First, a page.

A. Ribbon worm, representative of the phylum NemertineaB. Internal anatomy of a ribbon worm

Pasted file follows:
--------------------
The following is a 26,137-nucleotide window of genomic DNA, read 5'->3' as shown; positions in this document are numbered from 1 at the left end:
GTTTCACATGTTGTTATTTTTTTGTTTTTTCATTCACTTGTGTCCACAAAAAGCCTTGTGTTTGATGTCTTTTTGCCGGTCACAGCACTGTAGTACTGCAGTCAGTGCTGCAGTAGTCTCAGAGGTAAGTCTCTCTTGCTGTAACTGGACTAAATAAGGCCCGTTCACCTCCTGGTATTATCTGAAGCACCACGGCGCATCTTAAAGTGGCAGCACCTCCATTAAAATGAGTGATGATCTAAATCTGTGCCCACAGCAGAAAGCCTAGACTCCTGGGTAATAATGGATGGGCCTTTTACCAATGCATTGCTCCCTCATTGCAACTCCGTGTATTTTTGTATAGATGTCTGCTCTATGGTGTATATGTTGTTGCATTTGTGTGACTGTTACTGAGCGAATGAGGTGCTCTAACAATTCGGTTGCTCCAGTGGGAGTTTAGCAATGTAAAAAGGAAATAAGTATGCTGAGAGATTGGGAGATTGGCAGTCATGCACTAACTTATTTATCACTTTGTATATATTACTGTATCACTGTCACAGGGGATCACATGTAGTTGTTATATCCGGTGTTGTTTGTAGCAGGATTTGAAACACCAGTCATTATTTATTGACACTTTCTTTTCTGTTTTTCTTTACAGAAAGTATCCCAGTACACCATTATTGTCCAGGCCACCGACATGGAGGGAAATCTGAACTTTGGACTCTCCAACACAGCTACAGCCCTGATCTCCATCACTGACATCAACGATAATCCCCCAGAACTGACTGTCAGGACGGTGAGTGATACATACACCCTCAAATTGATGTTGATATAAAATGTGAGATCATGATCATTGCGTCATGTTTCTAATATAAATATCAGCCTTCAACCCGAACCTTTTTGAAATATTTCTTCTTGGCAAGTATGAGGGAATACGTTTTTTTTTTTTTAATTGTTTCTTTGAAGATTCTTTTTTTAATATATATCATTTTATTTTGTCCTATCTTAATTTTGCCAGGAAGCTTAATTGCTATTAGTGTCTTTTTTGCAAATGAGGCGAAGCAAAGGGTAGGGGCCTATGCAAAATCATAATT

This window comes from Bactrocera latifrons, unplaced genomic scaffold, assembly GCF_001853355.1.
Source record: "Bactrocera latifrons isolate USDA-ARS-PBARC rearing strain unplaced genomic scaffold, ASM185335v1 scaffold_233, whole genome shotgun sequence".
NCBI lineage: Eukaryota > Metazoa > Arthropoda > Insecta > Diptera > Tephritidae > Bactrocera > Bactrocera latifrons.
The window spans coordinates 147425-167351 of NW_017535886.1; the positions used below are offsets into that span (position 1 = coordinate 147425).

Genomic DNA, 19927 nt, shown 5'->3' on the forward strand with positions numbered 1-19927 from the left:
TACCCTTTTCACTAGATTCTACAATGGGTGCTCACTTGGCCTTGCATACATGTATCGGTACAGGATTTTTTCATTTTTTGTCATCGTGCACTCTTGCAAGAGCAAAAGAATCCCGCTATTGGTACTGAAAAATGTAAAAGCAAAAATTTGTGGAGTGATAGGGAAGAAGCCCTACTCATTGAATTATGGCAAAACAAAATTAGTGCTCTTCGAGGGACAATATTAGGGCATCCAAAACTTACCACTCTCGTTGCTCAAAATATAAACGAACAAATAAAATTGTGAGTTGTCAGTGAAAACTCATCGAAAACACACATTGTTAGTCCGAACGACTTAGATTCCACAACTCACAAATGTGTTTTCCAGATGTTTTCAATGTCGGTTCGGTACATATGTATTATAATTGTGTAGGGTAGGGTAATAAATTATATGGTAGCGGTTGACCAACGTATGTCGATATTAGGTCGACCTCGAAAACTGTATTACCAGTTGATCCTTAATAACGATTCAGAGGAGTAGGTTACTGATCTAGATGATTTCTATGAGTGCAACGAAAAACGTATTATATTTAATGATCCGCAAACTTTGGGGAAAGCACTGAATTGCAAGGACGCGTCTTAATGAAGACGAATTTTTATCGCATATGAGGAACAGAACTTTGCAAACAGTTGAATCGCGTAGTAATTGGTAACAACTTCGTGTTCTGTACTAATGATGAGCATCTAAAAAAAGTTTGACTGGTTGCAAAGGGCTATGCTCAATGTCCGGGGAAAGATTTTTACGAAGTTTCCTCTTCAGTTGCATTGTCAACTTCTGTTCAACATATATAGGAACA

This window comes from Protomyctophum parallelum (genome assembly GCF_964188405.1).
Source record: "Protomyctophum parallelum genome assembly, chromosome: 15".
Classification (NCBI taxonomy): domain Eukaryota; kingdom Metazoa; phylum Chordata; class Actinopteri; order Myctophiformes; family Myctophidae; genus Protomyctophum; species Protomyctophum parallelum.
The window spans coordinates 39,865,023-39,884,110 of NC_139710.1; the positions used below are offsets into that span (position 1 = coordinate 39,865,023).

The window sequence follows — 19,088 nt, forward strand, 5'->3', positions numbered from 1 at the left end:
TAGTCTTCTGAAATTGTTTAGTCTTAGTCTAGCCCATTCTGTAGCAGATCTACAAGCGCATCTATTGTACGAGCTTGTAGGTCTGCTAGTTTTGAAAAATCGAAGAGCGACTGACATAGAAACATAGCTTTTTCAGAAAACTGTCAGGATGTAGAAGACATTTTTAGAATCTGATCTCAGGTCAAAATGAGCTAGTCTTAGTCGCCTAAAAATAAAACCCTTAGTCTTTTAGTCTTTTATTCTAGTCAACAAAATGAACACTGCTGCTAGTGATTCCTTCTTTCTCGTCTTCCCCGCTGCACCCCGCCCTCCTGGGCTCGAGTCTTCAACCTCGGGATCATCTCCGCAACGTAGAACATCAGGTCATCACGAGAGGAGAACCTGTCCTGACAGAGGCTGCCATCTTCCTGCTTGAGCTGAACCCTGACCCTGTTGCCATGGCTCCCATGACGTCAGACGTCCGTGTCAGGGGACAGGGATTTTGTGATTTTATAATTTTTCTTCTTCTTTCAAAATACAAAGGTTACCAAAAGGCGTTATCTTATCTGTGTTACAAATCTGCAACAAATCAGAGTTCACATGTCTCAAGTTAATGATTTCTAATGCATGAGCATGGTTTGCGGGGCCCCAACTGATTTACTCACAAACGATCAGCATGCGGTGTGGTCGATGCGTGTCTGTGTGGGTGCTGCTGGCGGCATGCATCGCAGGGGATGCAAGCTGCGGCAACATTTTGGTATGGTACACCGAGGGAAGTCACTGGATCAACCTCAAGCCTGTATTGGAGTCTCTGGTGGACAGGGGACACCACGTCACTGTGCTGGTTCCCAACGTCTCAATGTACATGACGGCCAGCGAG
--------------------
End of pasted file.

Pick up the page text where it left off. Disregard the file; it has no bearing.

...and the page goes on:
Nemertinea nĕmərtĭnˈēə [key], phylum of elongated, often flattened, marine Worms, sometimes called ribbon worms. There are 900 known species, ranging in size from a fraction of an inch to 90 ft (27 m). The most distinctive structure of the carnivorous ribbon worms is a proboscis that can be shot out to capture food. When not in use the proboscis is sheathed in a muscular tube that lies above the digestive tract. When everted, it can coil about the prey, entangling it in a sticky mucus that is sometimes toxic. In many species the proboscis is tipped with a sharp spike, or stylet, which pierces the prey continuously as the irritating secretions are poured on. The proboscis can also be used for defense or for burrowing into sand or mud. Annelid worms form the bulk of the nemertine diet, although mollusks and other marine animals are also eaten. A ciliated epidermis and several other anatomical structures that bear a close resemblance to those of flatworms (see Platyhelminthes) are characteristic of ribbon worms; however, in the latter group they are generally more complex. The nemertine nervous system is similar to those in higher flatworms, but there is a greater concentration of nervous tissue in the brain and nerve cords. Most nemertines have sense organs, such as light-sensitive pigment cups, similar to those of the planarian flatworms. Nearly all species also have deep ciliated grooves in the head region in close association with the brain. The grooves are believed to have a chemoreceptive or endocrine function. Nemertinea is the most primitive phylum that has developed a closed circulatory system, in which the blood does not bathe the tissues, but is confined to vessels with distinct walls. Excretion is accomplished by tubules that are in intimate contact with the circulatory system. The nemertine digestive tract, in a departure from the blind gut of flatworms, has developed into a tube with an opening at both ends. The presence of a second, or anal, opening at the posterior end permits ingestion and egestion to occur simultaneously. Food is pushed through the digestive tract, and blood moves along the circulatory tubes by the undulating movement of the body-wall musculature, located below the epidermis. The larger worms also move about on the ocean floor by means of such muscle contractions. Smaller types glide along on epidermal cilia over trails of secreted mucus. In most species the sexes are separate. The eggs and sperm are usually shed into the water and fertilized externally. Many nemertines, like the planarians, are also capable of reproducing asexually by fragmentation of the body.

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